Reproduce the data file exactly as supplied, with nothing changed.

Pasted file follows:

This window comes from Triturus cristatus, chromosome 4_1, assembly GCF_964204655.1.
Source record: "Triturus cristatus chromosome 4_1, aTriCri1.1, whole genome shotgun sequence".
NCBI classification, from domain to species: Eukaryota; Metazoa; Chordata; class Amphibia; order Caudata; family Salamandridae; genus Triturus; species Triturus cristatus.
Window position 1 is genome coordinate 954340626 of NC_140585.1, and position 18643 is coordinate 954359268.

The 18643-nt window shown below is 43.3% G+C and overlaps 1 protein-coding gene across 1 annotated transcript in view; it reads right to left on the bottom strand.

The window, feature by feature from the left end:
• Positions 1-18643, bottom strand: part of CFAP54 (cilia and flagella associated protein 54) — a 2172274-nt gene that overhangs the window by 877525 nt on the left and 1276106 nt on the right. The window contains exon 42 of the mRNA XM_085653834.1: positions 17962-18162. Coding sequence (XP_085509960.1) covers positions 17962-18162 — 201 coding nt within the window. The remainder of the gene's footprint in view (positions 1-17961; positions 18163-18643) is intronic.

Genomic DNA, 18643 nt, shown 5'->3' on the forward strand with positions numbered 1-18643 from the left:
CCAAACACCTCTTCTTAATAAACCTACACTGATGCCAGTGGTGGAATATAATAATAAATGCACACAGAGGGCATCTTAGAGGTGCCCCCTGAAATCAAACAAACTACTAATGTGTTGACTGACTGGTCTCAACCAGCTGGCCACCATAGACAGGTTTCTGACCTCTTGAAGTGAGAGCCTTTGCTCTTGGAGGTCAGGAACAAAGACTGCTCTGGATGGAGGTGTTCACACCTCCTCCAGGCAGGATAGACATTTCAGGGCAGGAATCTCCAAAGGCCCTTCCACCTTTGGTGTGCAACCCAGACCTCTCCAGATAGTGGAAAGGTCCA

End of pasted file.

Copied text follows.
This window comes from Triturus cristatus, chromosome 4_1, assembly GCF_964204655.1.
Source record: "Triturus cristatus chromosome 4_1, aTriCri1.1, whole genome shotgun sequence".
NCBI classification, from domain to species: Eukaryota; Metazoa; Chordata; class Amphibia; order Caudata; family Salamandridae; genus Triturus; species Triturus cristatus.
Window position 1 is genome coordinate 954340626 of NC_140585.1, and position 18643 is coordinate 954359268.

The 18643-nt window shown below is 43.3% G+C and overlaps 1 protein-coding gene across 1 annotated transcript in view; it reads right to left on the bottom strand.

The window, feature by feature from the left end:
• Positions 1-18643, bottom strand: part of CFAP54 (cilia and flagella associated protein 54) — a 2172274-nt gene that overhangs the window by 877525 nt on the left and 1276106 nt on the right. The window contains exon 42 of the mRNA XM_085653834.1: positions 17962-18162. Coding sequence (XP_085509960.1) covers positions 17962-18162 — 201 coding nt within the window. The remainder of the gene's footprint in view (positions 1-17961; positions 18163-18643) is intronic.

Genomic DNA, 18643 nt, shown 5'->3' on the forward strand with positions numbered 1-18643 from the left:
CCAAACACCTCTTCTTAATAAACCTACACTGATGCCAGTGGTGGAATATAATAATAAATGCACACAGAGGGCATCTTAGAGGTGCCCCCTGAAATCAAACAAACTACTAATGTGTTGACTGACTGGTCTCAACCAGCTGGCCACCATAGACAGGTTTCTGACCTCTTGAAGTGAGAGCCTTTGCTCTTGGAGGTCAGGAACAAAGACTGCTCTGGATGGAGGTGTTCACACCTCCTCCAGGCAGGATAGACATTTCAGGGCAGGAATCTCCAAAGGCCCTTCCACCTTTGGTGTGCAACCCAGACCTCTCCAGATAGTGGAAAGGTCCA